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Detroit Congressman Clarke calls race allegations a "sickening" distraction; says he won't debate

Detroit Congressman Hansen Clarke says his political opponents are trying to smear him by raising questions about his racial heritage.

And on Tuesday, he made it clear he’s had enough.

Clarke is in a tough primary fight against three other Democrats in Michigan’s newly-redrawn 14th district.

Rumors and a death certificate have surfaced claiming that Clarke’s mother was white.

Clarke says she was African-American. And late last week, he said he wouldn’t participate in any more candidate debates because of his opponents “racist rhetoric.”

Asked to be more specific about that accusation Tuesday, Clarke said he was fed up with the whole issue.

“Is that clear? I’m sick and tired of this nonsense,” he told reporters when the question came up. “And this is the very reason I refuse to be involved in these debates.”

Clarke says his mother was a light-skinned black woman who suffered “horrific discrimination.” He called the questions about her race “outrageous” and “sickening,” and says they’re a distraction from Detroit’s real needs at “a critical time.”

“This is why the political system in this city and this region has not worked,” Clarke said. “The outrage should be about young boys going to prison. The outrage should be about people losing their homes. The outrage should be about the debt that our graduates are bearing. Not someone’s mother, and whether she was black or not.”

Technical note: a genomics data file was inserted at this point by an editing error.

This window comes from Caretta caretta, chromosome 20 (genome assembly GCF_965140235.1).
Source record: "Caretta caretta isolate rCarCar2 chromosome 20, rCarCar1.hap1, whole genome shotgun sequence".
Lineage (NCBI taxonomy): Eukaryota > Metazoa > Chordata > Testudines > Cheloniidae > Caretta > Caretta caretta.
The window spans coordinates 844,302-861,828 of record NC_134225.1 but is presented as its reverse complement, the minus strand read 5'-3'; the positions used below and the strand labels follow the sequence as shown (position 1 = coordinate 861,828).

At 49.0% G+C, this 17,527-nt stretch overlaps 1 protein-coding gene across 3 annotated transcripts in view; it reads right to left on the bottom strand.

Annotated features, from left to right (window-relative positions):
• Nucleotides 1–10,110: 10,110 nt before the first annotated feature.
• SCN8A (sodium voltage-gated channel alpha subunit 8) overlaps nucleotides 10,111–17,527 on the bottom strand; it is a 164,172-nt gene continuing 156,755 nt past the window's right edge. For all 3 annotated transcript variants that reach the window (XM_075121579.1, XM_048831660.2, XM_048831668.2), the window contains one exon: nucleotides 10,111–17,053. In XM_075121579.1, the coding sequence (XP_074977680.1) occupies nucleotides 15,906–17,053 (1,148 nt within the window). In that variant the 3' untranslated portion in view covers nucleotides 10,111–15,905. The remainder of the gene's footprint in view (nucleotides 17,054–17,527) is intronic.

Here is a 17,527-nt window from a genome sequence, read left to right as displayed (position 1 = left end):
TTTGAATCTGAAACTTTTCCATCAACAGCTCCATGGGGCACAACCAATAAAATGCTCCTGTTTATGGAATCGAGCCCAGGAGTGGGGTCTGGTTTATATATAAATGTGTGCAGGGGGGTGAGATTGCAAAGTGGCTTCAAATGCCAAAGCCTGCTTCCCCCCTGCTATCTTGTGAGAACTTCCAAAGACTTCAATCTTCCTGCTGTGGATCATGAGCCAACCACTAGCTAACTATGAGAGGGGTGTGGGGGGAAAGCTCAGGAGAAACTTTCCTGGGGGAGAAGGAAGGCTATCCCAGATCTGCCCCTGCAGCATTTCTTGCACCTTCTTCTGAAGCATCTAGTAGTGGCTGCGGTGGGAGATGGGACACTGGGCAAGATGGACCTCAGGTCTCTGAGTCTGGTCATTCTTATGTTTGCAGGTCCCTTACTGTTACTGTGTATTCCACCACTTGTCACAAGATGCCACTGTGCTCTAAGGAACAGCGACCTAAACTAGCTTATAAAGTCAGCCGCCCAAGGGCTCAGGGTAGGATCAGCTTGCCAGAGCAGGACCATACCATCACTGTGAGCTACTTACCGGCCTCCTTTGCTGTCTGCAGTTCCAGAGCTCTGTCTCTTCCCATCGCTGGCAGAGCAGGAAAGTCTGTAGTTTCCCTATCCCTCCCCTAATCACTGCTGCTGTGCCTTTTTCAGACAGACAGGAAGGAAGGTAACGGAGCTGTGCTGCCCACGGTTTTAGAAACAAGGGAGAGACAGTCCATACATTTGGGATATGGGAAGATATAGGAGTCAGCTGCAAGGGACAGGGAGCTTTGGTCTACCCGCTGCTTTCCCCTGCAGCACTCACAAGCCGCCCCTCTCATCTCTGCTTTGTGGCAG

Clarke faces three other Democrats in the August primary, including Oakland County Congressman Gary Peters; Southfield Mayor Brenda Lawrence; and former State Representative Mary Waters.

All of those candidates have denied bringing up the issue of Clarke’s heritage, though Waters has publicly called herself "the only black Detroiter" in the race.

On Tuesday night, Peters’ campaign released a statement that read, in part:

“Congressman Clarke has made some very serious yet very vague allegations. He should clearly and specifically tell us whom he is accusing of questioning his heritage in this campaign… I believe the voters deserve to know that neither I nor anyone associated with my campaign would ever attack anyone’s heritage or race. That said, I agree with Congressman Clarke that race should not be a factor in this election.”

Sarah Cwiek joined Michigan Public in October 2009. As our Detroit reporter, she is helping us expand our coverage of the economy, politics, and culture in and around the city of Detroit.
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